Eugene O’Neill’s The Hairy Ape: Spinning Out, Caged
The streets that haunt the soul of the bewildered Yank are where this exceptional revival of Eugene O’Neill’s The Hairy Ape finds itself expressionally planted. Intensely staged most beautifully by director, Richard Jones (Broadway’s La Bête) and designer, Stewart Laing (Broadway’s Titanic) in the majestic and cavernous Park Avenue Armory, O’Neill has never felt so unique and powerful. The two work quite dramatically together creating something unlike anything I’ve seen before. The Hairy Ape, performed on a rotating donut shaped circle with us spectators dropped in the middle, follows the unraveling of a beast of a man, Robert Smith. ‘Yank’ as he more commonly is referred to as, loses his sense of self in a dramatic collision, sending him spiraling off, quite literally on a provocative hopeless journey for revenge that takes him from his place of ownership, the stokehole of an ocean liner to the streets of Park Avenue, New York City.
An impressive tableau rotates out from behind us when the play begins, showcasing a cage full of dirty tired workers in-between shifts stoking coal into the engines of a ship. Within this confined space, Yank is king. He knows himself, and is one with his role and environment. Lit with the strong colors of yellow, green and beyond (lighting designer: Mimi Jordan Sherin), they are thrashed and thrown with the rocking of the ship, and by the ever-changing dynamics of self and worth. Yellow, the dominate accent color in both lighting and props arises from Yank’s ultimate put-down of men who disagree or for those who don’t belong. All who question Yank’s view of oneness with the ship are ridiculed, called yellow, and beaten down. Paddy challenges Yank’s thinking with a more organic viewpoint of sail boats versus steam engines. David Costabile (Titanic, Caroline, or Change) is wonderful as this old timer but he is in no way a challenge to the machine driven masculinity of Yank’s view. The choreographed visuals (exceptionally work by choreographer, Aletta Collins) and the stilted dialogue that in no way is meant to appear as natural or realistic (dialect coach: Kate Wilson creating something intensely unique) offer us a powerful descent inside the hearts and souls of these worker men. A fascinating footnote is that the dialect is written into the script, making it, as I’m told by a fellow theatre junkie, “a tough read but awesome out loud”. The ever-changing stylistic sounds, colors, and landscape only enhance the expressionistic approach to Yank’s world, and his eventual fall from the steadiness of his self-worth.
Bobby Cannavale (Glengarry Glen Ross) seems to be born to play this prototype to all the brutes that Cannavale seems to play. He dives into this abstract world, grabbing up the intensity and shoveling it into our hungry faces. Brought down from his pillar by one shriek of a rich young woman, Mildred Douglas played aggressively and magnificently by Catherine Combs (Ivo Van Hove’s A View From the Bridge) who naively, wants to see how the other half lives. In a very impressive scene with Mildred leading up to the encounter, Becky Ann Baker (Good People) as her chaperone aunt, stoically tells us everything O’Neil thinks about the Upper Class of Manhattan, and than some. It is the grandness and the oppressiveness over others, mixed with the disregard and the judgment of the wealthy, in essence, that has the power and the weight to bring down a physically strong man like Yank.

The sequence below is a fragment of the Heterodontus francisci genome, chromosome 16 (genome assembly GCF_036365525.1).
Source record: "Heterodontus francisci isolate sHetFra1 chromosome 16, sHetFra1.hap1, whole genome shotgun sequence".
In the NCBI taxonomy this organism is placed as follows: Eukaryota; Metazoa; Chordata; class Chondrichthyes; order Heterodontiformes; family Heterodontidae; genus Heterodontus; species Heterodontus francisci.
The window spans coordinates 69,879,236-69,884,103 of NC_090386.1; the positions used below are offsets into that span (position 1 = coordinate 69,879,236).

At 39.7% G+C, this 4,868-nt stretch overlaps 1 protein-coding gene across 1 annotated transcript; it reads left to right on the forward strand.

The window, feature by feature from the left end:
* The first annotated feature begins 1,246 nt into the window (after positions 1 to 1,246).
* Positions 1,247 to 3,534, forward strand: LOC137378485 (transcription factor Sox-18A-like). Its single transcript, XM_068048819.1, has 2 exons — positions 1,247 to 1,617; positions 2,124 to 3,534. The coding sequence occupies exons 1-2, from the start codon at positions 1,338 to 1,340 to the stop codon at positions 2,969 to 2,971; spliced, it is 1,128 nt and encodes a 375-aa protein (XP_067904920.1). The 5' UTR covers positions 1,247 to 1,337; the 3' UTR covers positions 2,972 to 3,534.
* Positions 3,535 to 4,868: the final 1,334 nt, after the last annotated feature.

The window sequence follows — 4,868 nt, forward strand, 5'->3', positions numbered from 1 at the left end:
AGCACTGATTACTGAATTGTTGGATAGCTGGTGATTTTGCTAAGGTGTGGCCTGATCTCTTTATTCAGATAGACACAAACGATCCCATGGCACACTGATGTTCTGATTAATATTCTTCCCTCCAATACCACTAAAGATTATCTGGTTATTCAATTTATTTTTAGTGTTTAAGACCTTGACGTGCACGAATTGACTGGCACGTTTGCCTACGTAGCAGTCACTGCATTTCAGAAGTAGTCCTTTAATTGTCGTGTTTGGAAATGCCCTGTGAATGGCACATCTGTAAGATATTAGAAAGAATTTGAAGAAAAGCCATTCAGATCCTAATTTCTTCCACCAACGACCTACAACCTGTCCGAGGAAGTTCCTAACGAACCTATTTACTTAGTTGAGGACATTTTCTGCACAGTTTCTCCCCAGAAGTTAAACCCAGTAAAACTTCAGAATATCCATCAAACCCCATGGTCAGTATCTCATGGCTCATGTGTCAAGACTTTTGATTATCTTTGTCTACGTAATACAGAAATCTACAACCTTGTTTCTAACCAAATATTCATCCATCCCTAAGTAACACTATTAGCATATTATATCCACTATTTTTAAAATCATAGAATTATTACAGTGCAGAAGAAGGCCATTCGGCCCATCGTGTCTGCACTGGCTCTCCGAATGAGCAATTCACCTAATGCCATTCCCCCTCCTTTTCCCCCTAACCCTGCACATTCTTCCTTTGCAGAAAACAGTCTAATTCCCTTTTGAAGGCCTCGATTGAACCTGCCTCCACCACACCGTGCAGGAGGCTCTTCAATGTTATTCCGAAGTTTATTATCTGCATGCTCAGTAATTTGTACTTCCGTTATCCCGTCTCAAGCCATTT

After being bombarded by the judgment of Mildred, Yank scrabbles around trying to understand her shriek and the revulsion he sees in her eyes before she is carried away to ‘safety’. The horrific cry of a spoiled young woman becomes Yank’s Achilles Heel, destroying his solidness and forces him down to his knees like the animal she saw. He becomes obsessed to find her; to seek her out in New York City in a desperate attempt to resurrect his now-tortured sense of self. The landscape of the rich is expansive and impressive, envisioned in large three-dimensional letters epitomizing strength and power and overwhelming to Yank. The New York scene expands the stage, impressively taking in the whole structure of the Armory in an eye-popping vista that is the extreme opposite of Yanks small enclosed cell on the ship. It’s a miraculous use of space. The production gives us grand visuals of parading wealthy socialites masked in uniformity, marching identical workers with yellow lunch-boxes, and drunken revelers tugging along the man in the moon, all in an impressionistic canvas highlighting the discrepancies of our society and Yanks utter loss. Dodging punches with ease (fight director: Thomas Schall doing great work), the upper class of New York casually erase all that Yank believed gave him power with a simple “I beg your pardon”, finding himself tossed into a jail cell even smaller than one he reveled in onboard.
The environmental production is a non-stop wonderland of visuals and metaphors, filled with color and sound (composer/sound designer: Sarah Angliss), leading us to the inevitable confrontation with The Hairy Ape and the gorilla (Phil Hill). It’s a fitting and powerful end to an impressive piece of stagecraft and artistry. These are the unique moments that us theatre junkies live for. I’m not sure what Yank would think of us (although I have a pretty good idea), but O’Neill has never been seen in this harsh yellow light before by this theatre goer. The color of cowardice and fear is used powerfully in this production, as the color that is caging people in, beating people down, and the color of the programs in our hands and the seats we sit in; painting us as complicit, especially as we exit the armory onto the same streets O’Neill is brutally sending up. It’s a challenging and miraculous in-your-face spectacle, filled with beauty, intelligence, and exploration, with a layer of judgment. How will we react?